Gen eds — those pesky little classes everyone has to take to graduate and move on to bigger and better options. Many students dislike gen eds for their tendency to be too challenging, full of pointless busy work or because they distract too much from the major-specific classes that students are actually interested in taking.
That said, there are plenty of other students who’ve had positive experiences with gen eds and met some of their favorite professors in these required classes.
Even with the switch to online or hybrid style classes, there are still several worth putting on one’s schedule for the upcoming semester. To make planning easier, here’s a list of some of the best gen ed classes and professors to take.
Cluster 1: Critical Thinking
HIST 150 Critical Issues in Recent Global History
It’s easy to think of history as “boring.” Many students have trouble relating the writings and events of the early centuries to their own lives. HIST 150 offers a different way of looking at history. The class is meant to encourage students to think critically about history that’s led to current events and what those events mean for the future of the world. For those who still might think that sounds boring, HIST 150 offers students the rare chance to choose what they want to learn in class.
Next semester, there’ll be HIST 150 sections offered on topics such as immigration and refugees, women and revolution, society and the individual and cultural memory in history. With this course, students can narrow down the sort of history they’re interested in learning and can go in-depth with a certain topic in a way that most history classes wouldn’t be able to.
Popular professors include Neel Amin, who teaches using graphic novels, and Chris Carlberg, who centers his class around historically significant films. HIST 150 has a little bit of everything that can pique students’ interests and provide some valuable learning lessons about modern problems in society.
Cluster 2: Human Questions and Contexts
REL 101 Religions of the World
With a full range of interesting history, anthropology and general humanities classes in this cluster, religion might seem like a strange course selection. But it’s also one of the most important. College courses are meant to challenge students and push them to look at the world from different perspectives.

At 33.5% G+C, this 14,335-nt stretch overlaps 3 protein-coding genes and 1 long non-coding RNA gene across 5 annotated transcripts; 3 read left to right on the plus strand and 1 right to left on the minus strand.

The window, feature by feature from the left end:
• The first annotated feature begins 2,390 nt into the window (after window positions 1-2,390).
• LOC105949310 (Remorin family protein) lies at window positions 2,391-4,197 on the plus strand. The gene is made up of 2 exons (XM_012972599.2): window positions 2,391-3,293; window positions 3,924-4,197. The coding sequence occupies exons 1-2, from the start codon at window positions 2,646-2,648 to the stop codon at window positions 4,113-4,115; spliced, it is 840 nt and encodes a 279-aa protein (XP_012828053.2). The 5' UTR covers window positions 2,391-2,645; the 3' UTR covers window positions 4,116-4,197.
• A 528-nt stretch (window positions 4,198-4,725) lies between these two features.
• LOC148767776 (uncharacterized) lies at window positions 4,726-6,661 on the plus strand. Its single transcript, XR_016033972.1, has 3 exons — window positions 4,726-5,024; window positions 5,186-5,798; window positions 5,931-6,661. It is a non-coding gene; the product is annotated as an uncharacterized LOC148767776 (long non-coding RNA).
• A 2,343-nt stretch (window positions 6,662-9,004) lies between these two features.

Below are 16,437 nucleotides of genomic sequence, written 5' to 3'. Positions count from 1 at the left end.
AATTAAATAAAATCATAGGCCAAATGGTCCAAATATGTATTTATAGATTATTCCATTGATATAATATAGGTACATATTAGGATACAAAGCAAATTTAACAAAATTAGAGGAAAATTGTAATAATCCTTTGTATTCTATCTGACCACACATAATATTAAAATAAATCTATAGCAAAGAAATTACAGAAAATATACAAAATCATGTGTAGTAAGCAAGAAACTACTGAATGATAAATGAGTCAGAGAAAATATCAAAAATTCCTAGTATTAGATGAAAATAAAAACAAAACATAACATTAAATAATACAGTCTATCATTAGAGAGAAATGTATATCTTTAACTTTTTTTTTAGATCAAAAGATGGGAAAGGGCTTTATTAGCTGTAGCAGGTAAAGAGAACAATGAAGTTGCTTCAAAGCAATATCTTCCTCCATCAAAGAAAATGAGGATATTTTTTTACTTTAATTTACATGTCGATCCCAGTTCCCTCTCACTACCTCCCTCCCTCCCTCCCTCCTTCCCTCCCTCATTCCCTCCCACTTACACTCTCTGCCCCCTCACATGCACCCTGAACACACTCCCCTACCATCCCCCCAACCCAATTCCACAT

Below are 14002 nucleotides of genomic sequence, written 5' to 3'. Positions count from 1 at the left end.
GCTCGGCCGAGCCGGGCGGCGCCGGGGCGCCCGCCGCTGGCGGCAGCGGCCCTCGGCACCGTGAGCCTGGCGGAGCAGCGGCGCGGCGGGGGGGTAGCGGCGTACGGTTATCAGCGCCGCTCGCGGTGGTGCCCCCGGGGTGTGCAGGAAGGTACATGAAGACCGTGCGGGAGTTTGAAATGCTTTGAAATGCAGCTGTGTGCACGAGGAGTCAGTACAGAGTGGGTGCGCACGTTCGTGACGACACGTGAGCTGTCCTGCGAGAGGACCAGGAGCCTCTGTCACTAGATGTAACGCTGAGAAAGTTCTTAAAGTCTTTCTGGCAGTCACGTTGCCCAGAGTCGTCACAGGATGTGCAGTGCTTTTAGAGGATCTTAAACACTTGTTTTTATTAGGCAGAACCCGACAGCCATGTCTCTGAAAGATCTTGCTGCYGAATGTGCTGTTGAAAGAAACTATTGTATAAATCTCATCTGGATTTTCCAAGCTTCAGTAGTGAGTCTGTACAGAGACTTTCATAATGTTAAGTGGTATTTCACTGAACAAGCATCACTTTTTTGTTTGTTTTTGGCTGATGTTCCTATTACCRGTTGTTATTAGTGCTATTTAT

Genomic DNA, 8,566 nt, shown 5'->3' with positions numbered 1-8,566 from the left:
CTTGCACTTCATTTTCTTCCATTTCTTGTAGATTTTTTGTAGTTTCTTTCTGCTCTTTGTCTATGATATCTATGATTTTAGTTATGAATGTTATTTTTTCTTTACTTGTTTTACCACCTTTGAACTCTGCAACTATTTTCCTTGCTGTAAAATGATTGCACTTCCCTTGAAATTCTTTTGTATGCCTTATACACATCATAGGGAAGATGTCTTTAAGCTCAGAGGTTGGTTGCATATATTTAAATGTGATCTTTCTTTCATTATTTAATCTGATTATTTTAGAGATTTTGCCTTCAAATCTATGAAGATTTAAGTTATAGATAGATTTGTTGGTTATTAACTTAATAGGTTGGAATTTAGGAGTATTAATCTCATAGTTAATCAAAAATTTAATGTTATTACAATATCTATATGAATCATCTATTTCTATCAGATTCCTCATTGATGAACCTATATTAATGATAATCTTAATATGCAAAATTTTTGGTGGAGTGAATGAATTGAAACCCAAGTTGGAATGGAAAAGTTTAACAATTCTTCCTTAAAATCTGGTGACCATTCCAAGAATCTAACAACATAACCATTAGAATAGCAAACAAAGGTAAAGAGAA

Most people took basic history, writing and social studies in elementary and high school, but not everyone had the chance to take a religion class. Religions are some of the most important social forces in modern society, and understanding the teachings and nuances of a variety of religions — not just the largely Judeo-Christian perspective of Western cultures — can be hugely helpful in breaking down stereotypes and educating students on different cultures.
Some nonreligious students might be uncomfortable with the prospect of learning about highly spiritual religions, but professor Frances Flannery reportedly makes the class engaging and interesting for students of all backgrounds. Although there’s plenty of work involved and students are encouraged to come to each class to do well, Flannery is willing to help students during office hours and truly cares about helping students understand religion in a new, more in-depth way. If one’s stumped on which Cluster 2 class to take, REL 101 is a great choice that’ll not only fulfill the requirement but teach students some important lessons at the same time.
Visual and Performing Arts
THEA 210 Introduction to Theatre
Theater can be an acquired taste. Some students might live for the thrill of watching a live performance, while others might have a headache from listening to two hours of peppy musical numbers. Regardless of one’s past experience with theater, THEA 210 is a great course to take to fulfill one’s Visual and Performing Arts credit. This course not only introduces students to some classic pieces of theater that began the tradition of storytelling that evolved into modern TV and film, but it attempts to expose students to other performance traditions from around the world. These include the Eastern theater traditions of Noh and Kabuki and other types of theater that Western audiences have less experience with.